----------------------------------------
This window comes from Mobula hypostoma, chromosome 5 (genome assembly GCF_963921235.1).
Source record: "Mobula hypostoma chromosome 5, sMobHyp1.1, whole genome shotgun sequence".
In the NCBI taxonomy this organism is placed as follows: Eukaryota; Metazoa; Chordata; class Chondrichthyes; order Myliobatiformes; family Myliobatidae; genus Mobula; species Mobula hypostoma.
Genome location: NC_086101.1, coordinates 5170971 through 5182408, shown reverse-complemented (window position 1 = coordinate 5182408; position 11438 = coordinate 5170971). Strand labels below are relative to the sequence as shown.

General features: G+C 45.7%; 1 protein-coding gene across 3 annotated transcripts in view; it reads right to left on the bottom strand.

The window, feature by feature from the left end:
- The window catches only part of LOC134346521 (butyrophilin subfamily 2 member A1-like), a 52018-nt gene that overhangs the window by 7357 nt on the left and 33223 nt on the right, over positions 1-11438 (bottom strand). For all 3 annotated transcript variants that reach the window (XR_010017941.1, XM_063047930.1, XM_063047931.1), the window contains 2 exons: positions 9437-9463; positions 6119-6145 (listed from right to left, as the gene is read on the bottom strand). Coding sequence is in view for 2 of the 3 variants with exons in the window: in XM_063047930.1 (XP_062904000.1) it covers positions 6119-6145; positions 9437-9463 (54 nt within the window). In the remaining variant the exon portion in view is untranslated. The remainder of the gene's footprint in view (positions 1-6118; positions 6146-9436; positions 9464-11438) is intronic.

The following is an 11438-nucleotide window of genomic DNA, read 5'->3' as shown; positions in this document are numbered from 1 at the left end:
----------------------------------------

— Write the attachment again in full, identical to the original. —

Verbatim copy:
This window comes from Mobula hypostoma, chromosome 5 (genome assembly GCF_963921235.1).
Source record: "Mobula hypostoma chromosome 5, sMobHyp1.1, whole genome shotgun sequence".
In the NCBI taxonomy this organism is placed as follows: Eukaryota; Metazoa; Chordata; class Chondrichthyes; order Myliobatiformes; family Myliobatidae; genus Mobula; species Mobula hypostoma.
Genome location: NC_086101.1, coordinates 5170971 through 5182408, shown reverse-complemented (window position 1 = coordinate 5182408; position 11438 = coordinate 5170971). Strand labels below are relative to the sequence as shown.

General features: G+C 45.7%; 1 protein-coding gene across 3 annotated transcripts in view; it reads right to left on the bottom strand.

The window, feature by feature from the left end:
- The window catches only part of LOC134346521 (butyrophilin subfamily 2 member A1-like), a 52018-nt gene that overhangs the window by 7357 nt on the left and 33223 nt on the right, over positions 1-11438 (bottom strand). For all 3 annotated transcript variants that reach the window (XR_010017941.1, XM_063047930.1, XM_063047931.1), the window contains 2 exons: positions 9437-9463; positions 6119-6145 (listed from right to left, as the gene is read on the bottom strand). Coding sequence is in view for 2 of the 3 variants with exons in the window: in XM_063047930.1 (XP_062904000.1) it covers positions 6119-6145; positions 9437-9463 (54 nt within the window). In the remaining variant the exon portion in view is untranslated. The remainder of the gene's footprint in view (positions 1-6118; positions 6146-9436; positions 9464-11438) is intronic.

The following is an 11438-nucleotide window of genomic DNA, read 5'->3' as shown; positions in this document are numbered from 1 at the left end: